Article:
Saudi candidates will be vying for approximately 1,630 seats on 258 municipal councils. According to the law, only men are allowed to vote and run for office and, as in the UAE, only half of the council seats are elected by the people.

Some analysts see hope that the elections, while restrictive, are at least a needed first boost.

Staci Haag, Gulf regional director for the National Democratic Institute, says the Saudi vote, like other regional polls, is an important stepping-stone to greater democracy.

“The elections are going to be for positions that don’t necessarily hold a lot of power, but once they have the base of public support, a lot of councilors have tended to use that to try and advocate for more power and more say, which moves the ball forward a little bit every time,” said Haag.

Democracy

Haag says that the transition to democracy is likely to move at a much slower pace in the Gulf than in other areas of the Middle East, but adds that historically, once a nation is given a taste of political participation there is usually no going back.

“I don’t know how long it’s going to take and I don’t know what form it’s going to take, but I do think that there is an awakening, especially on the part of young people and on the part of women,” said Haag.

For their part, Gulf leaders say they are committed to democratic reform but insist it must be introduced gradually so as not to destroy the fabric of society after generations of absolute rule.

Follow our Middle East reports on Twitter
and discuss them on our Facebook page.

You May Like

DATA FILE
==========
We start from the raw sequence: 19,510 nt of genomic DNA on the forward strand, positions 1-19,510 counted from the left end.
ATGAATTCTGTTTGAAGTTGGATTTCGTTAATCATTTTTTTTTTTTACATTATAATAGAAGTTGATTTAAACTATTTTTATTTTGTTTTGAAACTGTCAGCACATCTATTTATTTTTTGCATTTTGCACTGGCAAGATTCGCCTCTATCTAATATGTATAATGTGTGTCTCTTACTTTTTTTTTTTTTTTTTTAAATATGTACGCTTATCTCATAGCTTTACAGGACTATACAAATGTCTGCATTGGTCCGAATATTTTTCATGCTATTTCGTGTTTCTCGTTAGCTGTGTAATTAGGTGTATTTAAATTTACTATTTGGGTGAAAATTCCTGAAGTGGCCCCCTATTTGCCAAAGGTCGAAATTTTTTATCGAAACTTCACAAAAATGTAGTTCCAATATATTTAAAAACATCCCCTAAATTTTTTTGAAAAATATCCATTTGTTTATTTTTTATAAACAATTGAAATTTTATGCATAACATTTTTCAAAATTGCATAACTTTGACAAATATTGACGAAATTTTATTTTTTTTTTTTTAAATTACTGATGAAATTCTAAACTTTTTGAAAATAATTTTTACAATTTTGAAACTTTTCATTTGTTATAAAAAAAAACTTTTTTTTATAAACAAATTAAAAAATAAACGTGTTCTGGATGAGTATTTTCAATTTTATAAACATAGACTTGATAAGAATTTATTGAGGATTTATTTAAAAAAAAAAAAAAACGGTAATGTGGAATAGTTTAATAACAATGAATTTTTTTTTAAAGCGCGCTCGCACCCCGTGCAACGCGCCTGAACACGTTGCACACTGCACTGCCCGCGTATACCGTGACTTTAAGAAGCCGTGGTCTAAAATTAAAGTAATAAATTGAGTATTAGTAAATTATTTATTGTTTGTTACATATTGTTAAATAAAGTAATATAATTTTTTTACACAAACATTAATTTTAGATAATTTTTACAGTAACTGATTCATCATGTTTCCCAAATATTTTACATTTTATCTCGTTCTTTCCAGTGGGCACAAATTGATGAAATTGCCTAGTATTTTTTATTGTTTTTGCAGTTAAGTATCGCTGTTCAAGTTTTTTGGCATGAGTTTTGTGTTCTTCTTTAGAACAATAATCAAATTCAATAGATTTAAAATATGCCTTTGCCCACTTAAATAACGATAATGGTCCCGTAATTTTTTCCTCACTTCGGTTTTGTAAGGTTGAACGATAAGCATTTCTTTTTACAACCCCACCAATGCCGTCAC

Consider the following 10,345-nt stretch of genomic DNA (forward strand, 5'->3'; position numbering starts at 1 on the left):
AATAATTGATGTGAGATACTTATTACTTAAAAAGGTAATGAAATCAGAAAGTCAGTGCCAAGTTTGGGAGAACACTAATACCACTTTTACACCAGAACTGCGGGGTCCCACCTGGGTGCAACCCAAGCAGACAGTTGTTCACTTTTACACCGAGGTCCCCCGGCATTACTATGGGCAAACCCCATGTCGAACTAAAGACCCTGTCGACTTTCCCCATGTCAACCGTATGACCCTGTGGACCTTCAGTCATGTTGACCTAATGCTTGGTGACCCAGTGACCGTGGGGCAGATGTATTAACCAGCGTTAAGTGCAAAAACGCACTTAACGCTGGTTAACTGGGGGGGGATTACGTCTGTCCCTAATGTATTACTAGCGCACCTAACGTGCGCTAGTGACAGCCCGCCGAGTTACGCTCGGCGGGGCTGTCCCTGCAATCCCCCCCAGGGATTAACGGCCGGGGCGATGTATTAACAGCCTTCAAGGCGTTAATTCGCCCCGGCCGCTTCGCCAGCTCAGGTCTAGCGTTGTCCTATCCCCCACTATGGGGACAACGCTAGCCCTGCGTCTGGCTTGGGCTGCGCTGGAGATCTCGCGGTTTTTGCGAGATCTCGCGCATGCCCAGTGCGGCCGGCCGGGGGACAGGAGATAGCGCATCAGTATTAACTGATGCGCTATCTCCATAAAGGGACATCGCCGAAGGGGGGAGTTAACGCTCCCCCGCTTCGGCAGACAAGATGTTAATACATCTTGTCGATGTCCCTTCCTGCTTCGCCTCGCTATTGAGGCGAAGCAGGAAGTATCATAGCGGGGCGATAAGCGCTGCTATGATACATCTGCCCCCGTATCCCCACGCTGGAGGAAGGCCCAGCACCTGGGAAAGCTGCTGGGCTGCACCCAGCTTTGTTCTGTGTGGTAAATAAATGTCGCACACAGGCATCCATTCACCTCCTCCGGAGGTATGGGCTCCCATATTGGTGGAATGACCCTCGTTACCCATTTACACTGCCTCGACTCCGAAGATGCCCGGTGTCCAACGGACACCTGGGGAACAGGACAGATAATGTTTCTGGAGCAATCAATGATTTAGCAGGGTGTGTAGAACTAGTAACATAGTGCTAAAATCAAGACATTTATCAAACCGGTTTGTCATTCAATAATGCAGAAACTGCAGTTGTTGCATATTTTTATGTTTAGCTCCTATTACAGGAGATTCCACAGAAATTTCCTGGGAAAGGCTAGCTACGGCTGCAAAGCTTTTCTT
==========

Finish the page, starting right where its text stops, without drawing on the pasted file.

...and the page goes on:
Lesotho Faces New Round of Violence, Political Crisis

Brutal killing of military officer has sent former leaders back into S. Africa where they're watching anxiously as regional officials head in to try to restore peace More

Video US Diplomat Expects Adoption of Bosnian Massacre Anniversary Resolution

Samantha Power says there's broad consensus about killings in Bosnia's war, but Russia calls resolution 'divisive,' backs UN countermeasure More

UN Report Exposes Widespread Boko Haram Atrocities

Damning report graphically details pattern of vicious, widespread atrocities committed by Islamist militants More

This forum has been closed.
Comments
     
There are no comments in this forum. Be first and add one

Featured Videos

Your JavaScript is turned off or you have an old version of Adobe's Flash Player. Get the latest Flash player.
Olympics Construction Scars Sacred Korean Mountaini
X
July 02, 2015 4:10 AM
Environmentalists in South Korea are protesting a Winter Olympics construction project to build a ski slope through a 500-year-old protected forest. Brian Padden reports that although there is strong national support for hosting the 2018 Pyeongchang Winter Olympics, there are growing public concerns over the costs and possible ecological damage at the revered mountain.
Video

Video Olympics Construction Scars Sacred Korean Mountain

Environmentalists in South Korea are protesting a Winter Olympics construction project to build a ski slope through a 500-year-old protected forest. Brian Padden reports that although there is strong national support for hosting the 2018 Pyeongchang Winter Olympics, there are growing public concerns over the costs and possible ecological damage at the revered mountain.
Video

Video Xenophobia Victims in South Africa Flee Violence, Then Return

Many Malawians fled South Africa early this year after xenophobic attacks on African immigrants. But many quickly found life was no better at home and have returned to South Africa – often illegally and without jobs, and facing the tough task of having to start over. Lameck Masina and Anita Powell file from Johannesburg.
Video

Video Family of American Marine Calls for Release From Iranian Prison